The idea of the unknown circumstances are central to CF’s methodology. The CrossFit Journal states that the CF prescription is “constantly varied, high-intensity, functional movement.” The idea of “functional” movement suggests that it’ll serve a real, practical purpose. Variation, unpredictability, is at the very core of CF and perhaps part of what makes it so appealing; one walks into the gym without prior knowledge of the combination that awaits: it might be any combination of body weight exercises, weight lifting, Olympic lifts, and intense cardio. Whatever the workout is for that day will require a different set of skills and you must be prepared to tackle it.
The idea, the CF Journal continues, is to prepare a trainee “for any physical contingency-prepare them for the unknown but for the unknowable as well.” (What the exact difference between the unknown and the unknowable is, I’m not really sure, thinking about it makes my head hurt. It also reminds me of Donald Rumsfeld and that makes me somewhat uncomfortable. There are phrases in the article like: “CrossFit increases work capacity across broad time and modal domains,” which are, frankly, quite difficult to decipher.)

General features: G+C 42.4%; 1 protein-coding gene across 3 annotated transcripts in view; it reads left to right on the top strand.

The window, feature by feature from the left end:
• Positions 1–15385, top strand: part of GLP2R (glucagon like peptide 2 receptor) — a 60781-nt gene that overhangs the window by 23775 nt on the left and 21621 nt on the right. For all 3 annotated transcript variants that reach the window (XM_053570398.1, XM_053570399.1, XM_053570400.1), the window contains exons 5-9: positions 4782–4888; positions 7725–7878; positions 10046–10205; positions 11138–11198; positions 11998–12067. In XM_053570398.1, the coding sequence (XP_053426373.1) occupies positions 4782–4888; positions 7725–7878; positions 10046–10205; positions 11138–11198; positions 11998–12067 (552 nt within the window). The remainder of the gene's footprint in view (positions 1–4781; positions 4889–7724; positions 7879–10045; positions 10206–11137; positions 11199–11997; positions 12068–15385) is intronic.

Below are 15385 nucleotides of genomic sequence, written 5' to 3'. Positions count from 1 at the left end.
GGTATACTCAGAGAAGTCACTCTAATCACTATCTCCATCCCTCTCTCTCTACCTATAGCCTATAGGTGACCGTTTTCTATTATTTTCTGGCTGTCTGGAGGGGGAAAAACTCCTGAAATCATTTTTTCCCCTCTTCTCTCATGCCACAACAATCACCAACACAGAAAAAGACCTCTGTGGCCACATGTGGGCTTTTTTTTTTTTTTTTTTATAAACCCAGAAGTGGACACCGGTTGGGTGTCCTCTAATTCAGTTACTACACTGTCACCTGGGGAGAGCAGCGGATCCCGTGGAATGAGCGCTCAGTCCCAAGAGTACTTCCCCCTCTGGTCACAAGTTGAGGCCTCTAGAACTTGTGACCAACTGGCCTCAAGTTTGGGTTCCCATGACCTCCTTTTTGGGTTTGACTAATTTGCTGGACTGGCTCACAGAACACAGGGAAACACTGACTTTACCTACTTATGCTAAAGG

Nevertheless, the fundamental promise of CF, as I understand it, is an overall physical preparedness, what is often referred to as “the ready state”; the idea is that this kind of training prepares one's body for responding to real life scenarios in which your survival or immediate success is contingent upon your body's response and ability. This goes back to the combat scenarios Glassman discussed. In other words, your body's strength, agility, conditioning, or reflexes, your ability to pull your weight up efficiently, to run away from danger, to carry weight across distances, might actually be useful to you. While most American civilians will never encounter a life or death situation in which an overhead squat position is needed for survival, or while the typical American’s life is not constantly bombarded by threat, the idea is that training the body to respond, to be stronger, more resilient, accustomed to pain, able to withstand challenges, will mean higher chances of overall success. And that idea is rather appealing. Everyone wants to feel ready and able. There is a confidence that comes with feeling one is prepared for the unknown. There is a confidence, illusory or not, that becomes valuable in everyday life.
When Donald Rumsfeld gave his famous “unknown unknowns” talk, he was playing up the notion that there are threats out there that Americans cannot even conceive, yet alone comprehend. Therefore, all assumptions are justified and action must be taken in order to eliminate any and all possibilities. The government’s narrative suggested then, and continues to suggest, that there are constant threats to our security and one of the responses to that, as we've recently come to find out, was to eliminate the unknown by building a massive surveillance operation. That is, by studying everything and everybody, the NSA's logic suggested, it would eliminate any threat. Of course, it didn't. That 'threat' is still out there and it is elusive, emerging in different forms since the inception of the war.